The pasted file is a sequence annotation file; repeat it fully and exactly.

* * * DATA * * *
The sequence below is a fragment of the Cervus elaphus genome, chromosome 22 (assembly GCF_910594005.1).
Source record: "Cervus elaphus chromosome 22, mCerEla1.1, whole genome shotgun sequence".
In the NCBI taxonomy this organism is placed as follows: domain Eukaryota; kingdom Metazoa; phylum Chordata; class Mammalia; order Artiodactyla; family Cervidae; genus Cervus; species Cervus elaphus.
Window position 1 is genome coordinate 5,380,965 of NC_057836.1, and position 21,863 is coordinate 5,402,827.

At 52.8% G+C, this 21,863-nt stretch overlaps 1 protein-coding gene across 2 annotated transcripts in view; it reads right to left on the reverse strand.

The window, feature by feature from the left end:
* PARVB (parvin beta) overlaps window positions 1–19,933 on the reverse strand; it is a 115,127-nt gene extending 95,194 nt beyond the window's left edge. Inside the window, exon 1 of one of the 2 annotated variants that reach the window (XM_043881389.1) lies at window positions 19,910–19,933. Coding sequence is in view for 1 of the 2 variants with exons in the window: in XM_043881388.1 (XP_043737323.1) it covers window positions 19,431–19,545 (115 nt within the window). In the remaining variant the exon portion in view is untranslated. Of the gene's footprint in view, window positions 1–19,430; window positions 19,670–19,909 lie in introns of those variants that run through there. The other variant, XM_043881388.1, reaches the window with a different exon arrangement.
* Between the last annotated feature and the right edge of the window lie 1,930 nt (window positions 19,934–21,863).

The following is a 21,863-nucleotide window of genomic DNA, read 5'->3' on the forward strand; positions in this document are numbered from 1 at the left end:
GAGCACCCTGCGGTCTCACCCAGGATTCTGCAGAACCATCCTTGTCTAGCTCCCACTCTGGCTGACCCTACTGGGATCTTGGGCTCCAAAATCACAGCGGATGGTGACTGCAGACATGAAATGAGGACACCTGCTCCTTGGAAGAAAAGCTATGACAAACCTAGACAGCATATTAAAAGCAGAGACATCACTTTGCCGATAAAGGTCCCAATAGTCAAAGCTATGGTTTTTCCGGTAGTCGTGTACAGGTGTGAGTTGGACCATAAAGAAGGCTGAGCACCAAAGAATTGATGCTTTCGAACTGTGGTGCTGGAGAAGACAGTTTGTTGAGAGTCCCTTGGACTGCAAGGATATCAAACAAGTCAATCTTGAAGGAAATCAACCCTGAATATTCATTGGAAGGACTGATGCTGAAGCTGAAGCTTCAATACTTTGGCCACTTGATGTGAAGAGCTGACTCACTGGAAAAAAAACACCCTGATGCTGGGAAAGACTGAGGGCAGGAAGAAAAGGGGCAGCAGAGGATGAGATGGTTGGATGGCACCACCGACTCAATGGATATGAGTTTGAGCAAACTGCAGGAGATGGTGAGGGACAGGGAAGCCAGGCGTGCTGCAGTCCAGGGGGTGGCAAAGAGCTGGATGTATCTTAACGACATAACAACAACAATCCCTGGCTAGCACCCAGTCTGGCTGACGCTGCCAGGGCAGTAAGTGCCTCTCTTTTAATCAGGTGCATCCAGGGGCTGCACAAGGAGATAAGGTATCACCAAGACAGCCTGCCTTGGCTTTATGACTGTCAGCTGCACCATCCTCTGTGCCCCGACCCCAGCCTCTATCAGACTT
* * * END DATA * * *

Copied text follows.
The sequence below is a fragment of the Cervus elaphus genome, chromosome 22 (assembly GCF_910594005.1).
Source record: "Cervus elaphus chromosome 22, mCerEla1.1, whole genome shotgun sequence".
In the NCBI taxonomy this organism is placed as follows: domain Eukaryota; kingdom Metazoa; phylum Chordata; class Mammalia; order Artiodactyla; family Cervidae; genus Cervus; species Cervus elaphus.
Window position 1 is genome coordinate 5,380,965 of NC_057836.1, and position 21,863 is coordinate 5,402,827.

At 52.8% G+C, this 21,863-nt stretch overlaps 1 protein-coding gene across 2 annotated transcripts in view; it reads right to left on the reverse strand.

The window, feature by feature from the left end:
* PARVB (parvin beta) overlaps window positions 1–19,933 on the reverse strand; it is a 115,127-nt gene extending 95,194 nt beyond the window's left edge. Inside the window, exon 1 of one of the 2 annotated variants that reach the window (XM_043881389.1) lies at window positions 19,910–19,933. Coding sequence is in view for 1 of the 2 variants with exons in the window: in XM_043881388.1 (XP_043737323.1) it covers window positions 19,431–19,545 (115 nt within the window). In the remaining variant the exon portion in view is untranslated. Of the gene's footprint in view, window positions 1–19,430; window positions 19,670–19,909 lie in introns of those variants that run through there. The other variant, XM_043881388.1, reaches the window with a different exon arrangement.
* Between the last annotated feature and the right edge of the window lie 1,930 nt (window positions 19,934–21,863).

The following is a 21,863-nucleotide window of genomic DNA, read 5'->3' on the forward strand; positions in this document are numbered from 1 at the left end:
GAGCACCCTGCGGTCTCACCCAGGATTCTGCAGAACCATCCTTGTCTAGCTCCCACTCTGGCTGACCCTACTGGGATCTTGGGCTCCAAAATCACAGCGGATGGTGACTGCAGACATGAAATGAGGACACCTGCTCCTTGGAAGAAAAGCTATGACAAACCTAGACAGCATATTAAAAGCAGAGACATCACTTTGCCGATAAAGGTCCCAATAGTCAAAGCTATGGTTTTTCCGGTAGTCGTGTACAGGTGTGAGTTGGACCATAAAGAAGGCTGAGCACCAAAGAATTGATGCTTTCGAACTGTGGTGCTGGAGAAGACAGTTTGTTGAGAGTCCCTTGGACTGCAAGGATATCAAACAAGTCAATCTTGAAGGAAATCAACCCTGAATATTCATTGGAAGGACTGATGCTGAAGCTGAAGCTTCAATACTTTGGCCACTTGATGTGAAGAGCTGACTCACTGGAAAAAAAACACCCTGATGCTGGGAAAGACTGAGGGCAGGAAGAAAAGGGGCAGCAGAGGATGAGATGGTTGGATGGCACCACCGACTCAATGGATATGAGTTTGAGCAAACTGCAGGAGATGGTGAGGGACAGGGAAGCCAGGCGTGCTGCAGTCCAGGGGGTGGCAAAGAGCTGGATGTATCTTAACGACATAACAACAACAATCCCTGGCTAGCACCCAGTCTGGCTGACGCTGCCAGGGCAGTAAGTGCCTCTCTTTTAATCAGGTGCATCCAGGGGCTGCACAAGGAGATAAGGTATCACCAAGACAGCCTGCCTTGGCTTTATGACTGTCAGCTGCACCATCCTCTGTGCCCCGACCCCAGCCTCTATCAGACTT